US-BASED Zimbabwe Davis Cup team payer Benjamin Lock ensured Zimbabwe avoided an embarrassing whitewash on home soil after Bosnia-Herzegovina’s Nerman Fatic retired due to illness in the last Euro-Africa Group II dead rubber match at Harare Sports Club yesterday.
Lock had comfortably won the first set 6-3 when Fatic told the chair umpire that he would not be able to continue thereby handing the match to Zimbabwe, who had lost the first four encounters.
“He wasn’t really feeling great. He was struggling with breathing, so he was unable to continue. I wanted him to play anyway because he needs the experience, but obviously couldn’t play all the way through. Ben (Lock) was playing well though,” Bosnia-Herzegovina non-playing captain Amer Delic said afterwards.
Lock, who had looked in control of the match and well set to finally put Zimbabwe on the scoreboard, said he was delighted with the experience of playing at home.
“It’s the first time I’ve played a competitive event in six years. I felt the result could have been different with a few points here and there, but we learnt a lot and it will help us in our next tie here.
“I thought I was playing really well today (yesterday) and managed to close out the first set pretty nicely. I was looking forward to the second set unfortunately he had some health issues. It’s never nice to win by a retirement, but it’s one of those things you can’t control,” Lock said.
Zimbabwe had gone into yesterday’s two singles deal rubber matches hoping to restore lost pride after Bosnia and Herzegovina took an unassailable 3-0 lead with the win in the doubles encounter on Saturday.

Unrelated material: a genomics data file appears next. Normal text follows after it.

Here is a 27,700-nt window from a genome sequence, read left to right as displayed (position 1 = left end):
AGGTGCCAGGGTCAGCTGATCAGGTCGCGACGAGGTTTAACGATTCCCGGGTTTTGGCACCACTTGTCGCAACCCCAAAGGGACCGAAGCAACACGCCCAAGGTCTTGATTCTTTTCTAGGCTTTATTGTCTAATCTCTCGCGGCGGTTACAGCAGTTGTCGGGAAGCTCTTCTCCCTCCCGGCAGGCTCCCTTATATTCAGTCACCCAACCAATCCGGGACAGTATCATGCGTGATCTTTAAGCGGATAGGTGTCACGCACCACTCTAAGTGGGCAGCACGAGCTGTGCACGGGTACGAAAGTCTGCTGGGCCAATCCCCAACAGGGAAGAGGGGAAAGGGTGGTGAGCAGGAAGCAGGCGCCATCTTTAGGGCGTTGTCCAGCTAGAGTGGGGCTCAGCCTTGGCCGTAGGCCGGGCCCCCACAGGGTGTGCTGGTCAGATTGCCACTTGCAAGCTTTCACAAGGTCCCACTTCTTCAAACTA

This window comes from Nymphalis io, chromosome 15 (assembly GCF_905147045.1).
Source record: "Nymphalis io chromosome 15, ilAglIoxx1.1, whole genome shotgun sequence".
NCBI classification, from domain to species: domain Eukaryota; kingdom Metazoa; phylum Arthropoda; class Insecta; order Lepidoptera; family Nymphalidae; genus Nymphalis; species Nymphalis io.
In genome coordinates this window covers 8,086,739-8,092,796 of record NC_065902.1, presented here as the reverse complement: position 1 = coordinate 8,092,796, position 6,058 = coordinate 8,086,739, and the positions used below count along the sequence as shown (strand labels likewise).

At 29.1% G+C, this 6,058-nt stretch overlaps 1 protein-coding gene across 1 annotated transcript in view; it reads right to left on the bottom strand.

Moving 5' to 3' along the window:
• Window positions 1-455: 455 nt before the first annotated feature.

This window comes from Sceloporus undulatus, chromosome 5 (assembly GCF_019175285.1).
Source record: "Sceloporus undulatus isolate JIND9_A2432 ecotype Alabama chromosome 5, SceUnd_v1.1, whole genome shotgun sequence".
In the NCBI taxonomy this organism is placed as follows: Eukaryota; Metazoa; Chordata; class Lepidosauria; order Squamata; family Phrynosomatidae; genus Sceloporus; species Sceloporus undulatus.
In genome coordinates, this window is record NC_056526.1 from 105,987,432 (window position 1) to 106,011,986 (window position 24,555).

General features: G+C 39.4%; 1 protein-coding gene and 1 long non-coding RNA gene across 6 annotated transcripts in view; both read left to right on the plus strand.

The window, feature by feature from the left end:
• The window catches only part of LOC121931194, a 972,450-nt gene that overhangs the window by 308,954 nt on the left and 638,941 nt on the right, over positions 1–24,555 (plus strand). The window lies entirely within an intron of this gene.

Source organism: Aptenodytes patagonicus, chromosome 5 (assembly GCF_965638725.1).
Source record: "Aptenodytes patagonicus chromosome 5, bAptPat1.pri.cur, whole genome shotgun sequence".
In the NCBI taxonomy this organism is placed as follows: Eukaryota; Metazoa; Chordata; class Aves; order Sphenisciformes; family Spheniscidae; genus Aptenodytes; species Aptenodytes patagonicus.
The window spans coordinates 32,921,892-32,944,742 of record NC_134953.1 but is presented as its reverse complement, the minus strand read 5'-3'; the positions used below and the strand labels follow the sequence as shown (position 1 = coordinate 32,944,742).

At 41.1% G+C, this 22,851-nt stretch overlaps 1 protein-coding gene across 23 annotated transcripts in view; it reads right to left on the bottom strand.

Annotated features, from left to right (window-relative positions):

However, the day did not start well for the hosts as the country’s top-ranked player Takanyi Garanganga went down to Bosnia and Herzegovina’s number four ranked player Tomislav Brkic 7-6 (4), 6-7 (4), 5-7 in a tightly contested encounter.
Zimbabwe will now have a chance to stay in the Euro-Africa Group II when they host Moldovia, during the week of July 17 to 19.
Moldovia were trailing Hungary 3-1 late yesterday and Zimbabwe non-playing captain Martin Dzuwa believes his charges would be better prepared.
“It’s obviously disappointing to have lost 4-1, but I still feel we are a good team. I’ve enjoyed working with these guys; unfortunately we could not get the job done in our first tie at home after a long time,” he said.
“The guys were a bit nervous, having not played at home in such a long time, but I think if we manage to play at home again next time the guys now know what to expect.
It was never going to be easy, the Bosnia and Herzegovina players have higher rankings than us and now our players need to play in as many tournaments as possible to improve both game and rankings before July.
“I’m confident we will stay up and credit to Tennis Zimbabwe for trying hard to bring back Davis Cup tennis.”